courses:math_reasoning:spring_2014:home

- Full Book (through section 4.5, updated 05 May 2014)

We had a midterm exam on Wed, 12 Mar, covering chapter 1.

We had a guest lecturer, Banu, introduce functions, one-to-one, onto, and bijections. We talked briefly about questions over the notes. In addition to the problems we have been preparing, please prepare problems 4.74, 4.80, 4.85, 4.86, 4.87, 4.91, 4.95, 4.96, 4.97, and 4.99. Corrections over 2.94 and 2.111 are due Wednesday.

We've talked a lot about proof techniques. Here is one proof technique that would probably not be accepted in a math journal:

We worked a bit more on the one hole to fill with the proof 3.2, and then saw presentations of several more problems from section 3.1.

We didn't start presenting material from chapter 4, but we did very briefly talk about reflexive, transitive, and symmetric relations.

For Monday, type up and submit a proof of Theorem 3.9. Also, we will be calling for presentations for 4.31, 4.33, 4.34, 4.39, 4.41, 4.42, 4.47, and 4.56.

Today we spent a while on some of the tricky proofs from section 3.1, like 3.2, 3.3, and 3.5. We saw some great work, and emphasized also some important points:

- make sure you don't use theorem A to prove theorem B, and then use theorem B to prove theorem A. Instead, do what Jay mentioned: make sure you prove one of the theorems independently.
- Be careful that your arguments don't allow false statements to be proven true. In David's example, he's right that you need to use more than just those lines about each prime being in the other list to show the two lists of primes are the same. I think David's idea about getting rid of each prime as you use it is a good direction to go to resolve this.
- Be careful when dealing with infinite processes. You can do it (and Courtney had a great process for how an infinite argument showed $\sqrt{2}$ was irrational), but infinity plays funny games with our intuition, so we have to be careful in how we deal with it. If you can do the same proof without appealing to an infinite process, it may be more understandable.

For next time, please continue working on problems from 3.1 or move on to section 4.1. We have a few problems from 3.1 that some of you will still put up. In section 4.1, we will call for presentations for problems 4.9, 4.10, 4.13, 4.21, 4.23, and 4.26.

For next Monday, please tex up your proof for Theorem 3.3. Feel free to come in and talk with me about it, check it with me, etc. I'm happy to give feedback on it before you turn it in.

We again discussed a lot of the proofs from 2.86-2.100. We'll spend one more day on this unit. For Wednesday, the problems we still have to do are: 2.86, 2.90, 2.94, 2.95, 2.96, 2.100, 2.101, 2.102. Some of these problems have a person who gets first shot at it, but everyone should do each of them.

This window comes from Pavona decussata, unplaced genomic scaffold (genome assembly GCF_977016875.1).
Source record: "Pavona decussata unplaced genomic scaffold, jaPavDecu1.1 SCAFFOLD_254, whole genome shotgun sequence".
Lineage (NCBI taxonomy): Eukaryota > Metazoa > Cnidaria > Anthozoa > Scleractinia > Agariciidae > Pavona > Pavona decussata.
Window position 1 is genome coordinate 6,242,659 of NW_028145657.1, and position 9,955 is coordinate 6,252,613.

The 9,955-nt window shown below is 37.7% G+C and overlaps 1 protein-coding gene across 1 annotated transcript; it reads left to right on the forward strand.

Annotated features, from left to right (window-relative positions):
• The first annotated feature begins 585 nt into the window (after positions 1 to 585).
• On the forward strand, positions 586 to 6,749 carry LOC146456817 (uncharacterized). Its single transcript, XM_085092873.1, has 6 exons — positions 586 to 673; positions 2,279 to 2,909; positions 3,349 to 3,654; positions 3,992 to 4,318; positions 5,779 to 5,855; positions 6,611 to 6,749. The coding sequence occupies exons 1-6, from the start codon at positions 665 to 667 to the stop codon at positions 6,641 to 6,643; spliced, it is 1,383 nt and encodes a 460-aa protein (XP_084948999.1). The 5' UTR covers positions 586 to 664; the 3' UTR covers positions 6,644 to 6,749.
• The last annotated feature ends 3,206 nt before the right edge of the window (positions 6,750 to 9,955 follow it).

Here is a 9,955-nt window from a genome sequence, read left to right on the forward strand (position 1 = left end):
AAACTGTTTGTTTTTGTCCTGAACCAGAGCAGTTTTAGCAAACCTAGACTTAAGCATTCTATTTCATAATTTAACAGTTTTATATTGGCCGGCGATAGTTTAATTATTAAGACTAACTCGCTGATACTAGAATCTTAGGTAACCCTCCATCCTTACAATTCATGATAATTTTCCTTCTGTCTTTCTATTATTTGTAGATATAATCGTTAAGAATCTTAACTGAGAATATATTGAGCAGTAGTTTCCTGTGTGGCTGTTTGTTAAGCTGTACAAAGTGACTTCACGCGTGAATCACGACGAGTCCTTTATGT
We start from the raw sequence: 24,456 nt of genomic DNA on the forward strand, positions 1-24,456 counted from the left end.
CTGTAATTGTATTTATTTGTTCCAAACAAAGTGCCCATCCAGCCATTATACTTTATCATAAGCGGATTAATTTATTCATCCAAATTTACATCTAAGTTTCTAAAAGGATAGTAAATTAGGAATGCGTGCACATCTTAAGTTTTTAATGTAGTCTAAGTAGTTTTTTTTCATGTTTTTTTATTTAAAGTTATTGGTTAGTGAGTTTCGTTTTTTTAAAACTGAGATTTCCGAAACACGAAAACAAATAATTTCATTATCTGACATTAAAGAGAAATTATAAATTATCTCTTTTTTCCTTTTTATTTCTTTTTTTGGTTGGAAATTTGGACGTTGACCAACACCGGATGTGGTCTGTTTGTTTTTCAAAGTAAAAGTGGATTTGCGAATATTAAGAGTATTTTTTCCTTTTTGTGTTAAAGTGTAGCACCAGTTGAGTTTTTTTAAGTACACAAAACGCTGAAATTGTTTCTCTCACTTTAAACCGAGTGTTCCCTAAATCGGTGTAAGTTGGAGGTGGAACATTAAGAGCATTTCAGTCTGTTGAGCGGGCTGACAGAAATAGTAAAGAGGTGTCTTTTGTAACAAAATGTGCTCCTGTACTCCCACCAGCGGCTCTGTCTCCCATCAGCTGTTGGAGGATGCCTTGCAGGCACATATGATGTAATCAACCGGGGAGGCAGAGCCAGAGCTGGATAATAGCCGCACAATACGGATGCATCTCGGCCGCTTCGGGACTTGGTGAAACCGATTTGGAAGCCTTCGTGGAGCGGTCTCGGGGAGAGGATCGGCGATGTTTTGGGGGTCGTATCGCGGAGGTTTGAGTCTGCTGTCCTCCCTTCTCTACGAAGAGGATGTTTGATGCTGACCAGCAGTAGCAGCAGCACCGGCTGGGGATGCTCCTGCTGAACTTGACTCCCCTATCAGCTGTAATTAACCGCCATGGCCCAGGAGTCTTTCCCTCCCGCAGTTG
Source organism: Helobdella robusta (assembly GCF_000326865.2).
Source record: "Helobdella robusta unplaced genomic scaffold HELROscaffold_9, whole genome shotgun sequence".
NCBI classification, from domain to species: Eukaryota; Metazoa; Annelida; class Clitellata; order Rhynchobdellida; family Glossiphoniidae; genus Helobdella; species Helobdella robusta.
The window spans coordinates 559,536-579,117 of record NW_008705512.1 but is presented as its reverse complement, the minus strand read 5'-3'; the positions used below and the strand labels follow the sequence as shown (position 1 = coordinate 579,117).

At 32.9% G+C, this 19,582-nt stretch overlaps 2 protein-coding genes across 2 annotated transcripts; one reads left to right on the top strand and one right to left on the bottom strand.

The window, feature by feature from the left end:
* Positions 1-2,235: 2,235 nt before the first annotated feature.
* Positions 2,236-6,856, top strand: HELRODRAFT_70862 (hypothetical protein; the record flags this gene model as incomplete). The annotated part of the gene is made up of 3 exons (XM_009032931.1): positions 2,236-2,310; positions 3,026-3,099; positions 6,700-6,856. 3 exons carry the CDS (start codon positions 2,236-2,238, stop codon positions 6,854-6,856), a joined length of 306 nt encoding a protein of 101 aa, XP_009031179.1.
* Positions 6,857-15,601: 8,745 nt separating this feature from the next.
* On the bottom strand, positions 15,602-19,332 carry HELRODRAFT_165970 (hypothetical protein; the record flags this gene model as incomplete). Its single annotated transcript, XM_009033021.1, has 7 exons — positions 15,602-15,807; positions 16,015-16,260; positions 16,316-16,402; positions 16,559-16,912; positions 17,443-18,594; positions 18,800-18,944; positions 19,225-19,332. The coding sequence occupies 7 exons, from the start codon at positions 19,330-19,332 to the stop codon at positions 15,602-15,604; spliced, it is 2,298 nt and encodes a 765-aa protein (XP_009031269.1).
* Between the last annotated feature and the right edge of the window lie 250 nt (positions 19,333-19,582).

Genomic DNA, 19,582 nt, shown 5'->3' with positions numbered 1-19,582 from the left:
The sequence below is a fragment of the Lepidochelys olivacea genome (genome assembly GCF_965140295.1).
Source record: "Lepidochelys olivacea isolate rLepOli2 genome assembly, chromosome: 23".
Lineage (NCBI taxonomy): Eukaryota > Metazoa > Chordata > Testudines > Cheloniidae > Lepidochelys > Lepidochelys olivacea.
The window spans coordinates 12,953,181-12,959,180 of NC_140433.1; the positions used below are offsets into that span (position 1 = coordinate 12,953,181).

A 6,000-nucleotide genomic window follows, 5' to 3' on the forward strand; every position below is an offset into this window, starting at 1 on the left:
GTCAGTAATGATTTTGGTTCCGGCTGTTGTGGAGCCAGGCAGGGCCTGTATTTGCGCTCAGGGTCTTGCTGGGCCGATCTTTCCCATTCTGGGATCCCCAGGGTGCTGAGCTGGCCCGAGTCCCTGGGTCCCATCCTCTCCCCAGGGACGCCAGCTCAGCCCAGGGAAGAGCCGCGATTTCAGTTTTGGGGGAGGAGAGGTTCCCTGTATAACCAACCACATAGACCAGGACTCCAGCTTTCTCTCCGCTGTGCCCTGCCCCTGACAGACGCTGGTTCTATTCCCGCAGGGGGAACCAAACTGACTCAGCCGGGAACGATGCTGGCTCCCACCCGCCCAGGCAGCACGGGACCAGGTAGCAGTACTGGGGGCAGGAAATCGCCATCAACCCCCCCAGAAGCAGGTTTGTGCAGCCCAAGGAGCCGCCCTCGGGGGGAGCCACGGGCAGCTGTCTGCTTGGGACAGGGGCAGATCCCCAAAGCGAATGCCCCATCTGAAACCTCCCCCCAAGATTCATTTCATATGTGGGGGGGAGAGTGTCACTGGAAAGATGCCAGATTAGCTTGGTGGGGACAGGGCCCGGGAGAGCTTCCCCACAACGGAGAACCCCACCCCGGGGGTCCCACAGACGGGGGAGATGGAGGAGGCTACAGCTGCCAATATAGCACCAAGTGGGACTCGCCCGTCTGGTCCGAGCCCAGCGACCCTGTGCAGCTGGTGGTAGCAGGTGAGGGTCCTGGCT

I've also posted the next unit, section 2.5, on induction.

Today we talked about 2.79-2.88. We had a few more proofs up that we didn't have time to get to today. We talked for a while about proving most of the theorems we talked about. These problems are hard, probably the hardest we'll see this semester. It's tricky partly because there are so many quantifiers in each definition. Those of you that have been putting in the time have been making great progress. This is the kind of complicated thinking and reasoning that makes you as a mathematician extremely valuable.

For Monday, proofs for 2.79 and 2.87 are due at the beginning of class. These must be typed in LaTeX using the template at the bottom of this page (which is different than the template you've been using, so make sure to copy this new one). You are welcome to use the Sage Cloud; the icon in the upper right of the preview window will download the pdf file. Please note that I'm expecting printed copies turned in this time, not email or files on the Sage Cloud.

Problems that still have no claim are 2.86, 2.88, 2.90, 2.94, 2.96, 2.99, 2.100, 2.101, 2.102. If you haven't presented this week, you should especially make sure you are presenting one of these on Monday. If you've been missing some class periods, you should *especially* make sure you're coming and presenting.

The study group is meeting again Thursday around 7 or 8 at the library, around the cafe, again—email Chris Dorff for details.

On a final note, I think it's really valuable to see and learn how to handle failure. Ed Burger, a widely-respected math teacher, wrote about the importance of teaching failure. I highly recommend reading that article (and I'm open to adjusting the grade schema like he mentions if the class wants to).

Today we talked about 2.77-2.80, and then about the definition of limit points. We also talked about Cantor's diagonal argument for showing the real numbers are uncountable. It was some hard material we covered today, and you all did great. We'll be hitting it again next time, so do your best to prepare. Please go over your proofs starting with 2.78 to make sure they work well, and push ahead as far as you can, with a goal of going through 2.99.

Chris Dorff is organizing a study group, meeting at the library near the cafe at 8pm Tuesday night.

This math class may well be the most applicable math class you will ever have. Some lessons for life we learned today include:

- If you have an infinite number of things to do, don't try to do them all at once. You'll go crazy! Narrow it down to doing something specific to one thing.

- Be careful about terms and definitions (in class, we emphasized that an open set and an open interval don't mean the same thing).

We finished section 2.2 and also reviewed a corrected proof or two from 2.1. We also talked about how big the rational numbers are (they are countably infinite), and discovered how to list them out.